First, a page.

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Twins make kids' holidays bright(sci)

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  • Twins make kids' holidays bright(sci)

    Twins make kids' holidays bright
    By Todd Lorenz /

    Corey Koskie delivers a gift bag to one of the youngsters at the holiday event. (Courtesy Minnesota Twins)

    MINNEAPOLIS -- The Minnesota Twins helped get the holiday season started a little bit early for some young patients at the Gillette Children's Specialty Healthcare Center and Regions Hospital in St. Paul, Minn., this year.

    Earlier this month, Twins third baseman Corey Koskie, manager Ron Gardenhire, pitching coach Rick Anderson, Hall of Famer Harmon Killebrew, three-time batting champion Tony Oliva and power-hitting mascot T.C. visited the hospitals to deliver gift bags to some ailing children.

    "That's what it's all about," Gardenhire said. "Helping out the people who come out and support you -- making sure that you show appreciation. Just seeing the kids and being able to put a smile on their face for a little while is something really special. Being able to get down there was something that I really wanted to do and we had a great time."

    And so did the kids. Each gift bag contained a Twins bobblehead doll, T-Shirt, cap, player card plaque, baseball and other small items which were all individually wrapped by Twins employees.

    "Most of the kids were big Twins fans," Gardenhire said. "T.C. is always a big hit with them. They were really excited that we brought them a few goodies and they were just ripping into the packages. It was a lot of fun."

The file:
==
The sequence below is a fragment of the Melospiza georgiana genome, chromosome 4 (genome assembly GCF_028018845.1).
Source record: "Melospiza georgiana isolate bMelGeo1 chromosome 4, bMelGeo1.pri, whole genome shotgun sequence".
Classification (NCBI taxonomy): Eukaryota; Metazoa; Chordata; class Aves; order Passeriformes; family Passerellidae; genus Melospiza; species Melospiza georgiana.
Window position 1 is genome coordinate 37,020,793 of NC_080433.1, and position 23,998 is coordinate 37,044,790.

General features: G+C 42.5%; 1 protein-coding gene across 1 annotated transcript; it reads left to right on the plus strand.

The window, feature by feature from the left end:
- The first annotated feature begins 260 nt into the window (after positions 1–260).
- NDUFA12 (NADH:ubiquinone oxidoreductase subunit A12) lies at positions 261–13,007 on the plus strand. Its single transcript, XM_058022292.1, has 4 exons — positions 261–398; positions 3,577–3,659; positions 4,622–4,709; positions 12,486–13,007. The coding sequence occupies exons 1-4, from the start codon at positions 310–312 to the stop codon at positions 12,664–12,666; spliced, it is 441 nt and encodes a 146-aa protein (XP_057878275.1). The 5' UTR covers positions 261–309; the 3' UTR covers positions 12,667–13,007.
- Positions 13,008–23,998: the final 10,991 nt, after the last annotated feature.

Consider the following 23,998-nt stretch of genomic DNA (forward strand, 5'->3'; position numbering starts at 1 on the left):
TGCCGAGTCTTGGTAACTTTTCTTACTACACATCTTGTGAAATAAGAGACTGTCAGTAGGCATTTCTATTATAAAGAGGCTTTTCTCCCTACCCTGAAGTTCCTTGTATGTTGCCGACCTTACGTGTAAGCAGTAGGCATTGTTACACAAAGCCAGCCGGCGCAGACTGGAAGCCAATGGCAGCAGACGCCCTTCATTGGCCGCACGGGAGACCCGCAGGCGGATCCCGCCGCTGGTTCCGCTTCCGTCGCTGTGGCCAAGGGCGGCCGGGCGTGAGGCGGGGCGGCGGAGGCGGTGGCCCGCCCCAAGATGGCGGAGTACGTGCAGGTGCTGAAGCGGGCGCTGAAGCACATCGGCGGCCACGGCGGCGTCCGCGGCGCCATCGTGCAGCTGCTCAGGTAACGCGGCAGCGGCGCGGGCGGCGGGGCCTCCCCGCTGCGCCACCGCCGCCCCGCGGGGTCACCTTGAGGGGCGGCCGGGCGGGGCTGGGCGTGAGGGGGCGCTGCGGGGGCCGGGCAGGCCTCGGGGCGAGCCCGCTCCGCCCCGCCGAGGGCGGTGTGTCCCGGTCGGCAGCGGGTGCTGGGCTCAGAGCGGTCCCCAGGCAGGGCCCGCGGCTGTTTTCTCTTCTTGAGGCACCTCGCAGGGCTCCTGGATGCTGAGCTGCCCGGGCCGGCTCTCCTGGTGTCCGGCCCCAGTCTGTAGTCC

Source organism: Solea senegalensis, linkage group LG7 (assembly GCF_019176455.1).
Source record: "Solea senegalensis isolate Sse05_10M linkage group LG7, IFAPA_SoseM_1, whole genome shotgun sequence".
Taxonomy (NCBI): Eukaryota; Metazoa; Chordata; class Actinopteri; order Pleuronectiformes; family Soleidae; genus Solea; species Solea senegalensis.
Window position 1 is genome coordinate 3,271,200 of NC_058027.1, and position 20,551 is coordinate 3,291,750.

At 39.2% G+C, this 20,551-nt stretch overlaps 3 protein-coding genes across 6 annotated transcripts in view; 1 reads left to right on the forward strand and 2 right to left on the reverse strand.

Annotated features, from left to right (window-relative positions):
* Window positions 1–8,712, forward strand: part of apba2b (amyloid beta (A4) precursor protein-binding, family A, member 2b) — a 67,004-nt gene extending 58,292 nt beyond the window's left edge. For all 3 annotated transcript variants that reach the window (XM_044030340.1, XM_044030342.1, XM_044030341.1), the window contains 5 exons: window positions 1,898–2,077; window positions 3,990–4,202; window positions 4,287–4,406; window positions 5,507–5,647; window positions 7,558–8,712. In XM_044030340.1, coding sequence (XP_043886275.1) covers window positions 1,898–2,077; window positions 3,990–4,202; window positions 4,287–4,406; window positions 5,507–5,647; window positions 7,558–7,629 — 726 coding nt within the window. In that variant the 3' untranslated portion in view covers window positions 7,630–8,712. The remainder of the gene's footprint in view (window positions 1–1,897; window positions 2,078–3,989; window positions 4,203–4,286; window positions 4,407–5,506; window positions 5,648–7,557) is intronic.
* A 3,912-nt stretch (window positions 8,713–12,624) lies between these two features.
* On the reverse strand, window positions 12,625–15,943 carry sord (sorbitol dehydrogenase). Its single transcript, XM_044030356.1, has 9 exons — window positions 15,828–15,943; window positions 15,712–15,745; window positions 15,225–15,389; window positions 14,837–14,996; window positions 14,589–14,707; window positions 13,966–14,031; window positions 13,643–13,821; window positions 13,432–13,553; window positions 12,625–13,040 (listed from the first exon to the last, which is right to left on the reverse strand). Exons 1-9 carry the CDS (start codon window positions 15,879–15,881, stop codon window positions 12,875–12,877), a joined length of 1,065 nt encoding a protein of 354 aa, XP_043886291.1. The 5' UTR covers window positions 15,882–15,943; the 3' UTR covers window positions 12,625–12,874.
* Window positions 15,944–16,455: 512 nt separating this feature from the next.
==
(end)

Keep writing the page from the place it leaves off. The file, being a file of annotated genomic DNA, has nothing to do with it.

While having fun was the top priority that day, there was some touching moments as well.

    "There was one little guy that was following behind T.C. in his wheel chair," Gardenhire said when asked about his favorite moment. "T.C. was making faces at him and had him giggling and laughing the whole time. If something like that doesn't make your heart feel good then nothing will."

    For Koskie, the highlight of the day was a little more personal.

    "The best part was seeing one of the kids that I haven't seen since TwinsFest last year," he said. "He'd had some kind of a spinal cord injury and he's been rehabbing. Now he's starting to walk a little bit. Just to see him make so much progress was really encouraging."

    As the only Twins player residing in Minnesota year-round, Koskie takes pride in working for his community. On Dec. 7, he voluntarily slept outside as part of Bob's Sleepout, an annual event that began in 1996 and raised more than $750,000 for homeless families in the Western suburbs of Minneapolis this year.

    "I just do what I can," Koskie said. "If I can help out -- great. Everybody talks about giving back to the community because you're an athlete. I do it because I want to. I'm part of a community and I think it's important to help out however you can. Just because you're an athlete doesn't mean you have to do this kind of thing. Everyone can do it and we should do it more."

    Without question Koskie and the rest of the Twins enjoyed spending the day with the kids, but they left behind much more than a few presents. They gave a group of extremely brave kids the kind of memories that last a lifetime.

    "It makes such a lasting impression for of these kids to have their sports heroes visit them," Child Life Specialist Barbara Gogan said. "For a lot of them it makes their year. It gives them a sense of inspiration and hope and to meet them in person is incredible for these kids."

    If you would like to learn more about the Gillette Children's Specialty Healthcare center visit their web site or call (651)291-2848.

    Todd Lorenz is an editorial producer for This story as not subject to the approval of Major League Baseball or its clubs.